It seems as though self-love has been a difficult concept to reconcile in the Christian tradition. If we love ourselves is that not a sign of pride and therefore sinful? Or what does it mean to love our neighbor as ourselves? It is a difficult concept to understand, but it is an important concept that builds upon the very foundation of what it means to be human. We also have this concept of friendship. What does it mean to be a friend of Jesus when we it is difficult to foster and nourish friendship in this world? What does it mean when Jesus says I no longer call you servants, but friends? Teresa of Avila and Julian of Norwich offer insight into these problems and help us to see what it means to be a friend of Jesus and how that in turn allows us to love ourselves in a humble and appropriate way. I will begin by explaining the meaning of friendship in Julian and Teresa and then move into a discussion on how this informs self-love.
Life is great right? Let's see we have school, work, school, work, sleep, eat, school, and work. Wait. It seems like something is missing. Yes, something is missing and I was reminded of it today at church during the sermon. Today's Gospel reading was from Mark 8:27-35. Now you don't have to get your Bibles out unless you really want to, I think I can sum it up.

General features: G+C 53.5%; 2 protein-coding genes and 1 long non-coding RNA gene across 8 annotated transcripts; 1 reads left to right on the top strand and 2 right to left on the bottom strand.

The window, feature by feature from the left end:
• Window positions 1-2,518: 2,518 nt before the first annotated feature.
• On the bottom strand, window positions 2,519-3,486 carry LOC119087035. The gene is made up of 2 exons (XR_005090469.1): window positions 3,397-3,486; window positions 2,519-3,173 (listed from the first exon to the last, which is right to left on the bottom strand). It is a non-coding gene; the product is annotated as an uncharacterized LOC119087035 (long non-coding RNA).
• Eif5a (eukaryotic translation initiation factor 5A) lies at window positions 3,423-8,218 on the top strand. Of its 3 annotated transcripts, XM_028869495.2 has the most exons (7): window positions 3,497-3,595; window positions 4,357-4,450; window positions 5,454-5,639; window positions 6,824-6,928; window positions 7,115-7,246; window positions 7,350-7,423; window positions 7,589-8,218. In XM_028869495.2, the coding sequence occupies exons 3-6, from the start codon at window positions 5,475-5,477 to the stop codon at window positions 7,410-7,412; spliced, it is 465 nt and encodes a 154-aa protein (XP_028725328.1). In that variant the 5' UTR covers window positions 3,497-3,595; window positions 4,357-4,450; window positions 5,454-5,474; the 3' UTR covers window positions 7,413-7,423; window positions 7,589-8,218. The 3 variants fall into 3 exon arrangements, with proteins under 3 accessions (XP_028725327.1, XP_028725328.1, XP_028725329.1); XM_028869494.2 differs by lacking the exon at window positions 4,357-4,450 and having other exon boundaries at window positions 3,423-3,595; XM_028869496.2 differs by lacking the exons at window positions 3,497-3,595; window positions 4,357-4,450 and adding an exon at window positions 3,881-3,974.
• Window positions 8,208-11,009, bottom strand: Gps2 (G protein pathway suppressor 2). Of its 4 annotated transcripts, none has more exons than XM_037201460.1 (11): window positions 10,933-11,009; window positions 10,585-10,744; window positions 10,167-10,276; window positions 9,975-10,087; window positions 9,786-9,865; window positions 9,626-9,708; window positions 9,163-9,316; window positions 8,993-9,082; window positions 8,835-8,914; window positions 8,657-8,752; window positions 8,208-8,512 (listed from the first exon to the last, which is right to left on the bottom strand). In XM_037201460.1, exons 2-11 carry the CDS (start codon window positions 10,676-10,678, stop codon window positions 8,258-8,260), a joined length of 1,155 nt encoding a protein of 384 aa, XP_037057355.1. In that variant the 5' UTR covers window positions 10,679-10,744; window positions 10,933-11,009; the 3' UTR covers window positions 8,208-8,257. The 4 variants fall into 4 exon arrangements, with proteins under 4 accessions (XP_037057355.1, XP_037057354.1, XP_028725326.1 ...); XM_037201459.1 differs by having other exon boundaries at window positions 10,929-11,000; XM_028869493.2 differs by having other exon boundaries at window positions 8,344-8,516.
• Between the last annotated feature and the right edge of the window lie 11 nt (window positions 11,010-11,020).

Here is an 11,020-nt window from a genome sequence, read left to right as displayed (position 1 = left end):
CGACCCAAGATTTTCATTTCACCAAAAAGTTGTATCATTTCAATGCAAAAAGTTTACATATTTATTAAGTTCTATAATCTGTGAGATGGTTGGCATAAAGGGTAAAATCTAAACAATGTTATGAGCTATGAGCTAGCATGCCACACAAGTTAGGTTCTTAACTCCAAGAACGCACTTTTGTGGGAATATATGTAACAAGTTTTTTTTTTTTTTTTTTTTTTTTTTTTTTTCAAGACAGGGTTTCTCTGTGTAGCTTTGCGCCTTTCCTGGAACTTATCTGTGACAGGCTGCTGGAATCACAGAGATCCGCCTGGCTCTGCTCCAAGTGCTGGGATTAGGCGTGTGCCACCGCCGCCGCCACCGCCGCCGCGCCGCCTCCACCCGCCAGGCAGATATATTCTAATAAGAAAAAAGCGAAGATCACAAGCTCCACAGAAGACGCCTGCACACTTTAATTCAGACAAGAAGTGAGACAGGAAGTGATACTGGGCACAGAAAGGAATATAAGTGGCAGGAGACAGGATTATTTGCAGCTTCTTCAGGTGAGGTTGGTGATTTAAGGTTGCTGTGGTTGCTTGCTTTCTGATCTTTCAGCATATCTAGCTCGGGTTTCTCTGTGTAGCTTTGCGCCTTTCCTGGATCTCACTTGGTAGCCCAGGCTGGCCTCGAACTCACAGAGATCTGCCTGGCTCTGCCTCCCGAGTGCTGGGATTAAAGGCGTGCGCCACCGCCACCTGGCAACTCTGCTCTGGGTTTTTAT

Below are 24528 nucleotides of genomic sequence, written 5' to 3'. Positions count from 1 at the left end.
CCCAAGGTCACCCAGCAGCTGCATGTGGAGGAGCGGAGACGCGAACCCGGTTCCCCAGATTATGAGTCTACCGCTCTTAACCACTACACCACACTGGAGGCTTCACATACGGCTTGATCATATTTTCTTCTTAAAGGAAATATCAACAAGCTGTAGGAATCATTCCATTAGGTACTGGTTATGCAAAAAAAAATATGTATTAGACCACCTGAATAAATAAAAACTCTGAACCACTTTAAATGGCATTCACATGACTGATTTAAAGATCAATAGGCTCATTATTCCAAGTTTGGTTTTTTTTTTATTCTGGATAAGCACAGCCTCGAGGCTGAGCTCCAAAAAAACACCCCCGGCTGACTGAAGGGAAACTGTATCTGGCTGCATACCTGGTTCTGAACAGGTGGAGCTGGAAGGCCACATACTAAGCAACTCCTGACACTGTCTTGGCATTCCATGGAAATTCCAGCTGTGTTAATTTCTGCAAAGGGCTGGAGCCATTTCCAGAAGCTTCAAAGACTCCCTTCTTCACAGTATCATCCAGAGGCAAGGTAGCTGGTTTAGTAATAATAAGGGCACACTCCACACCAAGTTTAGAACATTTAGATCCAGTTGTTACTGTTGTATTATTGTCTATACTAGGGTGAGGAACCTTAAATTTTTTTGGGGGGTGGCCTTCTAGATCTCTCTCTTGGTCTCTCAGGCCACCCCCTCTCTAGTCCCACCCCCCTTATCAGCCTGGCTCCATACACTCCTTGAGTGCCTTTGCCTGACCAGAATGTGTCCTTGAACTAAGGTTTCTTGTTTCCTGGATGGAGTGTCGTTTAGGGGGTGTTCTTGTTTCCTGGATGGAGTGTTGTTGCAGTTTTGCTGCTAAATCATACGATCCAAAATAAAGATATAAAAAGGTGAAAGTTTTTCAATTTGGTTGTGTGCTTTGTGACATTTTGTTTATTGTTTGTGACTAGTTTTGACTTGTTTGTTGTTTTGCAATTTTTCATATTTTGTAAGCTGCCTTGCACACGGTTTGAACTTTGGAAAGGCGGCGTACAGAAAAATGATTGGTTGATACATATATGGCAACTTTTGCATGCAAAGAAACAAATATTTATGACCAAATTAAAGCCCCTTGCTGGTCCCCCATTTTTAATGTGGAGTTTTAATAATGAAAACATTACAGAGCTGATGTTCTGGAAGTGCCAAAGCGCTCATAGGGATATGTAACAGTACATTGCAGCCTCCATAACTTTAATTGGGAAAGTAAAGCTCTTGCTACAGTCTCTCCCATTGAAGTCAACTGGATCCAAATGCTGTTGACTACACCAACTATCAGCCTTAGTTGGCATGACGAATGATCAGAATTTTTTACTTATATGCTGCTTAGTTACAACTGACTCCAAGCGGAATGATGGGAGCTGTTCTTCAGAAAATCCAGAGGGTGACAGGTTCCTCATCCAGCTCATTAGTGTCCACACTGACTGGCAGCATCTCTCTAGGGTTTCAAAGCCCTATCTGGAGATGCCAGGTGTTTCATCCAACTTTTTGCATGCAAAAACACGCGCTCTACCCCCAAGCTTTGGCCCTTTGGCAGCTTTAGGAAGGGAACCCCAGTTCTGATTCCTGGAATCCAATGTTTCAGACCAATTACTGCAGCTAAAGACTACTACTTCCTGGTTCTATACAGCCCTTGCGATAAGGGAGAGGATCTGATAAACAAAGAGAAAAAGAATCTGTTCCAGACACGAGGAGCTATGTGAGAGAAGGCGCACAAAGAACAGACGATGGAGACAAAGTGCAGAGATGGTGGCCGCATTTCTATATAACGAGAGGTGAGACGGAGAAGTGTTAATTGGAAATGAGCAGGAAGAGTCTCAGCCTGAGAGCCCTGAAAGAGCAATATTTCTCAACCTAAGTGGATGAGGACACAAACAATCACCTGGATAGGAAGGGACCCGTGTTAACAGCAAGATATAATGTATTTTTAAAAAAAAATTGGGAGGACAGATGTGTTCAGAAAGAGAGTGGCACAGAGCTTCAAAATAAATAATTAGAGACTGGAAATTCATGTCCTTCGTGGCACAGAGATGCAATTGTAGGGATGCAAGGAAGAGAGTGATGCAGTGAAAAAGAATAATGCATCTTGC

In this section Jesus poses the question "Who do they say that I am?" Well, there are lots of answers such as John ht Baptist, Elijah, and a prophet. I like next question that He asks: who do you say that I am? What a great question. Who is Jesus? Well, there are many texts throughout the Bible to know who Jesus is. God says, "This is my beloved Son. Listen to Him" (Mk 9:7, Mt 17:5). There are also many descriptions in the Old Testament, so we know exactly who Jesus is. He even tells us that He is the Son of Man and will suffer greatly and die, then in three days rise. Needless to say, we know who Jesus is.